I nearly missed a turn, ducked quickly under a ribband held by the baillie’s stout son. Then I had to arch out and reach high to take my strand over one held by tall Jaime, one of the laird’s squires. Usually just being near him made my heart skip a beat and saw me go pink in confusion, but this time, all I could think of was Tam while Jaime seemed over-tall and awkward as a scarecrow.
I could not fathom what was happening, so I danced blindly on until the ribbands were woven almost to the ground, encasing the pole. The rest of the day passed in a blur and I cannot really remember anything until after sunset, when we gathered again to await the lighting of the Balefire. This rite was even more ancient than the Maypole dance, and here the May Queen had no role. This night belonged to Jack o’ the Green. It was his command that set the first spark alight on the heap of last season' straw and gathered wood. He was the first dancer to leap, up, through and over the flames. This was a dance for only the men and for only the boldest, strongest and youngest ones.
Margery still wore her white gown, a fresh crown of flowers about her brow and there were still many who paid court to her, but the fire was now the center of attention. The fire and Jack. I was no exception, watching Tam’s every move in total fascination.
Gradually the blaze sank and as gradually, the leaping youths chose a maid and slipped away. Suddenly there was hardly anyone left and the light of the wild red flames turned dusky. I blinked in the darkness, saw that Margery was gone, and then felt a hand catch mine. Strong masculine fingers entwined with mine and a callused palm rasped against my softer skin. Out of the dark a voice said, “Come.” It seemed a voice I did not know yet it also seemed I had waited all my life to hear it. Although I could not see at all, as if in the dark at the bottom of a deep well, that hand led me steadily and my feet found sure purchase for each step. We went up a steep path the wound as it went.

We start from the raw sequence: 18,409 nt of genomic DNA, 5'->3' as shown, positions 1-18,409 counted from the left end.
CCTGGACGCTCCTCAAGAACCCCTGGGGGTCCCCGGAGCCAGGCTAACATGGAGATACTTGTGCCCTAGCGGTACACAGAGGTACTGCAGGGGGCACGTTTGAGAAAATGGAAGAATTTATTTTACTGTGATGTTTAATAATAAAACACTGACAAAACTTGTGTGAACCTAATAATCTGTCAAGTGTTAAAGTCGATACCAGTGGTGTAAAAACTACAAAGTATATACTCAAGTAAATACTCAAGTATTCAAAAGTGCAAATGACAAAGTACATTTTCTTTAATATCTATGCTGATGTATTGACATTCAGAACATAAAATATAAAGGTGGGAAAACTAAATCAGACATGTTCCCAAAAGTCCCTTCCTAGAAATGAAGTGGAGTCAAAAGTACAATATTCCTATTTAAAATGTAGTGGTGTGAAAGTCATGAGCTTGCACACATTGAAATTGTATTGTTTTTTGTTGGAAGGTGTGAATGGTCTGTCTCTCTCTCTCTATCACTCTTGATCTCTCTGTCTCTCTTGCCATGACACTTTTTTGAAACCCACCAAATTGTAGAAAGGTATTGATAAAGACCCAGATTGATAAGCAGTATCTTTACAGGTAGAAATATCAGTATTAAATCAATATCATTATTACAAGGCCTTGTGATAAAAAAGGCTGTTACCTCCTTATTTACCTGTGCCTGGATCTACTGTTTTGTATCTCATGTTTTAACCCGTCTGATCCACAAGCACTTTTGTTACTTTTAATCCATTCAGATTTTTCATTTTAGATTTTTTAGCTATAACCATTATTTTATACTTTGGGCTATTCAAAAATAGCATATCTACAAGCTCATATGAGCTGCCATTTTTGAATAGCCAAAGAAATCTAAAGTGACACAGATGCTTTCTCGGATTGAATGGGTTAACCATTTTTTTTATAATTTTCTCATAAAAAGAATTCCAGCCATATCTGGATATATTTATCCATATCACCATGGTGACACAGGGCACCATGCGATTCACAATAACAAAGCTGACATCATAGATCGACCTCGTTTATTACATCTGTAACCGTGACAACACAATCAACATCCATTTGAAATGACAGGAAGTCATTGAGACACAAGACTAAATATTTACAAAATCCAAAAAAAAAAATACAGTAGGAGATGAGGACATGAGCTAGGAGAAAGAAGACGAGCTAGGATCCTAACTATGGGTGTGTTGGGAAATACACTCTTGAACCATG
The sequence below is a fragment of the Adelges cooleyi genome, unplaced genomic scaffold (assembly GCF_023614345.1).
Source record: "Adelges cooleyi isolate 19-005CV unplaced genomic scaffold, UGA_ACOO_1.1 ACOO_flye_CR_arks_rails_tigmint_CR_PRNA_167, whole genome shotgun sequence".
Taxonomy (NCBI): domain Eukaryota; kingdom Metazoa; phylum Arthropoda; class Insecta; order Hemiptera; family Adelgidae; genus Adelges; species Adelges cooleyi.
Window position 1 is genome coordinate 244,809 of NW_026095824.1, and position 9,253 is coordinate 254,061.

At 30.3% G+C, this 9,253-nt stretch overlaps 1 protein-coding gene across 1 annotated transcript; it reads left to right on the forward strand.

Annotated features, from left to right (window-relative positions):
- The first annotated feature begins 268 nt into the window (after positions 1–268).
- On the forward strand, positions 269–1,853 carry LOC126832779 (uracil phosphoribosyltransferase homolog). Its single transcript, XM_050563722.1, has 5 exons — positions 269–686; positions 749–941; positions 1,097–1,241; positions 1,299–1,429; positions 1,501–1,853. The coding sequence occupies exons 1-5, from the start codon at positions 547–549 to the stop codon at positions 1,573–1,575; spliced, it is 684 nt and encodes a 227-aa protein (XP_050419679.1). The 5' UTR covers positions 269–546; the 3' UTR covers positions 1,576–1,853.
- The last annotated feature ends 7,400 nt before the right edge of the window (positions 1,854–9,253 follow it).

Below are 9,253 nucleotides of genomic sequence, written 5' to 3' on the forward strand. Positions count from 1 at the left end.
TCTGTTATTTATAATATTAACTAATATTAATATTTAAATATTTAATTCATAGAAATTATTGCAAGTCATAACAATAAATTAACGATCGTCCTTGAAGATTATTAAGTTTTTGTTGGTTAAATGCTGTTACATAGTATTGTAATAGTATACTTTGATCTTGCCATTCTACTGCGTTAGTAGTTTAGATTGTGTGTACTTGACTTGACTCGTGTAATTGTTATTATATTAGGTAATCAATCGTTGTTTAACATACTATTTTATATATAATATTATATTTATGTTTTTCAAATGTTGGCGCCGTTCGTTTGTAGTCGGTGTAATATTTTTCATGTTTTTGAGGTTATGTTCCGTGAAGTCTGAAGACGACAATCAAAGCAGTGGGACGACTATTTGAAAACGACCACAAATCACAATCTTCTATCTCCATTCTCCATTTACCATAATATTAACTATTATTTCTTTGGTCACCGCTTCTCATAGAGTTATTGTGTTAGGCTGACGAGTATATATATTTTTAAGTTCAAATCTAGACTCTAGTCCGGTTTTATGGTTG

“Wait,” a caution said within me. “There is no such path as this so close to the village. You know not where you go or who is leading you thence!”
But my new wild self laughed in abandon and paid no heed. “I will go where I am led this night.”
A wind sprang up and the air turned cooler, scented with a salt-sea flavor. The leaves rustled in a manner more of autumn than spring. At least we came down a short way into a little dell. Then I could again see—my gaze discerned the outlines of tall, rough hills, dark against the star-strewn sky. Even the stars did not look familiar.
I stared upward, puzzled, and then in a moment found myself on my back, bedded in a sweet softness of grass and leaves that cushioned me well even as an unfamiliar weight bore me down against the earth. The wind sang wild in the trees nearby but that cry did not reach me, though I felt its stir as the air caressed my damp, bare skin. Somehow the green gown was off and laid aside.
A burning pain lanced through my body briefly but it was followed and replaced by a thousand shapes and shades of delight that finally melded into a crescendo of trembling, twisting power. It was if I was torn apart and remade in a second. My lover did not speak nor could I see him as more than a dim shape but I think he hummed a faint air, a harmony with the wind’s song, combining Greensleeves with Tam’s whistle.
In the darkest lateness of the night I slept at last, wrapped in a heavy cloak that was mossy and warm. Perhaps I dreamed. Perhaps it was all a dream...
When morning came, I awoke and found myself lying on my regular pallet in the anteroom of Margery’s chamber. I lay angled across it, still in yesterday’s gown and there were leaves in my hair. At first it seemed an unfamiliar tenderness lingered on and in my body but it faded as I rose and went about my tasks. May second was no holiday. If I thought of the night, it seemed as if it had been a dream. In my mind a shadow of a shadow lingered but I could never get closer to a true memory than that. Still, by midsummer I knew I was with child.
Out here in the western borders, it is no shame to bear a May Eve babe. Such a child needed no father, only a mother, and would never bear the brand of bastard or hedge-baby. Indeed they were honored as gifted and fey. Despite that, I was not left to birth my babe alone, for at harvest I was wed to Jamie and soon became the chatelaine or housekeeper under Aunt Mattie’s direction.